The Internet Era is Fundamentally Different

The internet era is fundamentally different from all prior eras of telecommunications. “Telecom” once was the center of its own universe. These days, telecom is part of the internet ecosystem. And some of us would argue telecom essentially is a tail on an internet ecosystem dog.

In large part, that means the industry cannot independently determine its own destiny, but supports, reflects upon and builds on other key trends in consumer behavior, device use, app use and enterprise priorities.

For that reason, argues the GSMA, “it is no longer appropriate to develop corporate strategies, or to assess policy situations, with a narrow focus on a single segment of the value chain.” In other words, the business context has changed. Boundaries between formerly-distinct industries have become porous, and actors in one part of the value chain now routinely expand into additional roles.

The implications for service providers--at least tier-one providers--are clear: movement beyond the access and transport function are within the realm of necessity and reason. You might compare such options to the older notions of vertical integration. The business logic is the same.

Sometimes revenue growth, profit or cost control is enhanced when firms operate across more of the value chain.


There is an important caveat, though.

It might not be possible for small service providers to contemplate strategies that include operations across multiple parts of the ecosystem. Large entities, whether app providers, device suppliers or access providers, can reasonably expect to have the scale necessary for success across multiple roles.

Smaller providers, for reasons of scale (or lack of scale), will have to adapt to more specialized roles, as smaller participants in the core telecom ecosystem always have done.

That does not mean awareness of the trend is unimportant. Small providers have to understand where opportunities exist within the larger ecosystem, and as potential partners for tier-one actors who do operate across multiple roles.

Precisely how many tier-one telcos actually might envision a substantial role across multiple areas of the ecosystem (apps, services, devices, access, advertising) is unclear, but it will be a relatively small subset of the universe of service providers.

When researchers at Nokia Bell Labs predict a consolidation of some 810 global service providers to perhaps 105 within a decade, that gives you some idea of the universe of possibilities. As only the largest app providers are able to occupy meaningful positions across the ecosystem, so only a few of the largest service providers can contemplate similar moves.


The internet value chain has almost trebled from $1.2 trillion in 2008 to almost $3.5 trillion in 2015, a compound annual growth rate of 16 per cent, according to the GSMA. So the ecosystem has grown substantially. So has the gross amount of revenue earned by the global service provider industry. But the percentage of total value earned by service providers is dropping.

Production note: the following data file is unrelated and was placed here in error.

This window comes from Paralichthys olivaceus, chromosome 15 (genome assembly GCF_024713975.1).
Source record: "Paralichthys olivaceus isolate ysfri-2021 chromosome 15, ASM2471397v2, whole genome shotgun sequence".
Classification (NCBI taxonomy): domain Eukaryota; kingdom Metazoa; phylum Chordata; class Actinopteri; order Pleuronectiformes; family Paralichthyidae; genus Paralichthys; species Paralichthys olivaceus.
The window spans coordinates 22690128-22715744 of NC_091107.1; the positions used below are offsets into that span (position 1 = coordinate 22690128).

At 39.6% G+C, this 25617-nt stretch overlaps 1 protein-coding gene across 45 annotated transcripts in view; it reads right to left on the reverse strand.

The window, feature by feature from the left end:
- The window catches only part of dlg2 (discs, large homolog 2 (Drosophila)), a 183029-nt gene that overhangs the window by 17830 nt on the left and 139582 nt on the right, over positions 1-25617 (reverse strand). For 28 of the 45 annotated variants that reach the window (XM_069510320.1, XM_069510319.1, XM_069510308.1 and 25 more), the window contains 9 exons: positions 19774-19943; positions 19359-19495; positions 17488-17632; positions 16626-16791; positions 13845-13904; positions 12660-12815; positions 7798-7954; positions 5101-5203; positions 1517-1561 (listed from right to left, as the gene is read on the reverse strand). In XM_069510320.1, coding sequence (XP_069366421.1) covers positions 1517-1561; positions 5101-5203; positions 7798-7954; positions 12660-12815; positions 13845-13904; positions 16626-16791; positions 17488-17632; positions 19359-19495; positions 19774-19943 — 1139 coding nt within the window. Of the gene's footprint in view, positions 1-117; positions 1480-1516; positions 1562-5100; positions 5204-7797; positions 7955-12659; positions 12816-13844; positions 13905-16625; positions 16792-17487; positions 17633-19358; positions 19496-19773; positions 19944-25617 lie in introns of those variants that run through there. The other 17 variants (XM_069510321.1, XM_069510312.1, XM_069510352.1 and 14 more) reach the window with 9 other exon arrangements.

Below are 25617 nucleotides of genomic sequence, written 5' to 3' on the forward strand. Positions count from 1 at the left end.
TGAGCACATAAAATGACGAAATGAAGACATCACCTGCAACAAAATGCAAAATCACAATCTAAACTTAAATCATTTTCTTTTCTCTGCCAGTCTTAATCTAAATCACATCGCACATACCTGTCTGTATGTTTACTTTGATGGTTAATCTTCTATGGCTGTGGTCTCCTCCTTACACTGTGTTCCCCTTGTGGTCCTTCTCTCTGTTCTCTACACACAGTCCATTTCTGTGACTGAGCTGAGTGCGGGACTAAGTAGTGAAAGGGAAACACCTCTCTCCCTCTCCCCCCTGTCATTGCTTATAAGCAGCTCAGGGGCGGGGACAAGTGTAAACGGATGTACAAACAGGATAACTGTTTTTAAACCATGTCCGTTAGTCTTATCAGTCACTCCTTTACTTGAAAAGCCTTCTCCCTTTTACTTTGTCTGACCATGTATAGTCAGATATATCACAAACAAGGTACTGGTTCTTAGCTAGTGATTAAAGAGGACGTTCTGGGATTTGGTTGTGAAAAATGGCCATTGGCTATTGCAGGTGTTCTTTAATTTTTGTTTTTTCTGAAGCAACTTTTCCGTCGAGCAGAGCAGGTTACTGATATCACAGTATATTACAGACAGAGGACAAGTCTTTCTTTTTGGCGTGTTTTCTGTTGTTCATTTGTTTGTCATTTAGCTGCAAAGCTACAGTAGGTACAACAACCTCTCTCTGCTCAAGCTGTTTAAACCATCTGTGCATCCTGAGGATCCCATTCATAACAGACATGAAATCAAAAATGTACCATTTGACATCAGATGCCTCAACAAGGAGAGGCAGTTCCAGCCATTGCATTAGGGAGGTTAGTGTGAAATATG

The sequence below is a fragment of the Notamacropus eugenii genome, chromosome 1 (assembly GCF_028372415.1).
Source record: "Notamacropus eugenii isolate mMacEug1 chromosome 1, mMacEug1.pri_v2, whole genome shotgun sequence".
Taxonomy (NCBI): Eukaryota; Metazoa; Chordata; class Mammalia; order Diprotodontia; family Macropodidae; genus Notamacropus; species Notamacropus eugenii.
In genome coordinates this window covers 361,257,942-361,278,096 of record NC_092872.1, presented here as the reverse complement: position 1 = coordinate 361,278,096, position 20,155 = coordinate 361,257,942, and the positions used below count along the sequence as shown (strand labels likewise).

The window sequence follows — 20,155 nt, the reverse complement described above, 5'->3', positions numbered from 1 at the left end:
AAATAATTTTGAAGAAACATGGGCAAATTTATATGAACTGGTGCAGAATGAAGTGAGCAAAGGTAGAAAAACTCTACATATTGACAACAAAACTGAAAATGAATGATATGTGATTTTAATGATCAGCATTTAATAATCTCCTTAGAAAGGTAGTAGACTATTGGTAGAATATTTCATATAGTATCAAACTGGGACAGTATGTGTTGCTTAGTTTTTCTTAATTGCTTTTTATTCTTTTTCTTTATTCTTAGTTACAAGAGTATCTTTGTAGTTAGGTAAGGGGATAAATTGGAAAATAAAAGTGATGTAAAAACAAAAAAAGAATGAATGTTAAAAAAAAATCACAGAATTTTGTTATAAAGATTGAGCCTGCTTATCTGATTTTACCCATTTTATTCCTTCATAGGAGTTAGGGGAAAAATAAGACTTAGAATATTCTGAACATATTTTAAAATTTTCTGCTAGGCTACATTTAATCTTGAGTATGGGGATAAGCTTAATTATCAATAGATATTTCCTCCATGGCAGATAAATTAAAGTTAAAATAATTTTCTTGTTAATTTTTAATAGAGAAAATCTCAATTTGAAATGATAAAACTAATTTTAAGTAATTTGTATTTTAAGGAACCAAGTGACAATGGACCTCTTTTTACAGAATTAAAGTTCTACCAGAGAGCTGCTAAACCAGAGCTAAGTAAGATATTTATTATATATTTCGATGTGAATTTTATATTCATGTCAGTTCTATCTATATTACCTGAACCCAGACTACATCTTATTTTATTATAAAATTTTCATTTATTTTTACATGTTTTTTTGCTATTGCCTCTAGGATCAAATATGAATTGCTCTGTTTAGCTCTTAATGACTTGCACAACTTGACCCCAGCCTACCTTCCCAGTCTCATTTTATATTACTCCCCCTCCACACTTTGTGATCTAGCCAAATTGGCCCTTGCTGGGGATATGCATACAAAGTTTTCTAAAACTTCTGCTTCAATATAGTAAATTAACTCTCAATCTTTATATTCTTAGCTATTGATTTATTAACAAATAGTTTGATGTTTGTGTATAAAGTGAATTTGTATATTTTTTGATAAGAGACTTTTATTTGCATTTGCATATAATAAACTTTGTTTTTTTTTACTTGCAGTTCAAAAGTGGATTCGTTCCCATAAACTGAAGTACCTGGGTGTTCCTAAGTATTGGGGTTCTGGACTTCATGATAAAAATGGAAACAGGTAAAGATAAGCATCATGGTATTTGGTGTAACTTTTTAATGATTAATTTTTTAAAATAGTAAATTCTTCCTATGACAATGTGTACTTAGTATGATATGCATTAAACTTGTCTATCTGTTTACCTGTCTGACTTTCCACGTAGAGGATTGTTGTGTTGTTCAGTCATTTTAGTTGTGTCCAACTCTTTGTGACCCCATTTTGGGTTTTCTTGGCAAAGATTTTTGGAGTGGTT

The implications are perhaps obvious.

We sometimes forget that the global telecom business had, for most of its history, been about the sale of apps (services), not “access” to such apps. In other words, consumers and businesses bought the right to make phone calls, and not the right to access a network to make phone calls.

The difference is subtle, but crucial. “Phone companies” were in the “make a phone call” business, not the “network access” business. In the internet era, the value proposition flips.

If access to the internet now is among the primary values, if not the exclusive value, service providers now are in several businesses. “Access to the internet” (dumb pipe) drives significant revenue. But so do “apps” (voice, messaging, video entertainment).

So a core part of strategy is to grow the portion of the business related to apps or services, compared to lower-value “access.” That especially is true if one believes there are clear limits to the amount consumers ever will spend on access services.

The point is that growth options for providers that remain in the access services business (voice, messaging, video, internet access) are probably limited, going forward. Gaining scale (making acquisitions, especially outside the existing geography) will help, for a while. The limit there is the availability of capital and acquisition targets.

As always, that will spur a search for niches. As in the past, those niches will tend to be smaller or specialized segments that a tier-one service provider simply cannot support and make a profit. Rural geographies, local geographies and specialized business services have provided opportunities in the past. That should continue.

In the internet era, successes in other areas are harder to identify, with few clear sustainable advantages for carrier-supplied voice or messaging apps or app stores. There might be new advantages for some carrier-supported devices in some markets, especially where a service provider can use its own branded handsets to drive market share gains.

Language-specific content also could be promising.

The larger point is that, in the internet era, opportunities often are shaped by what other segments of the value chain will allow.

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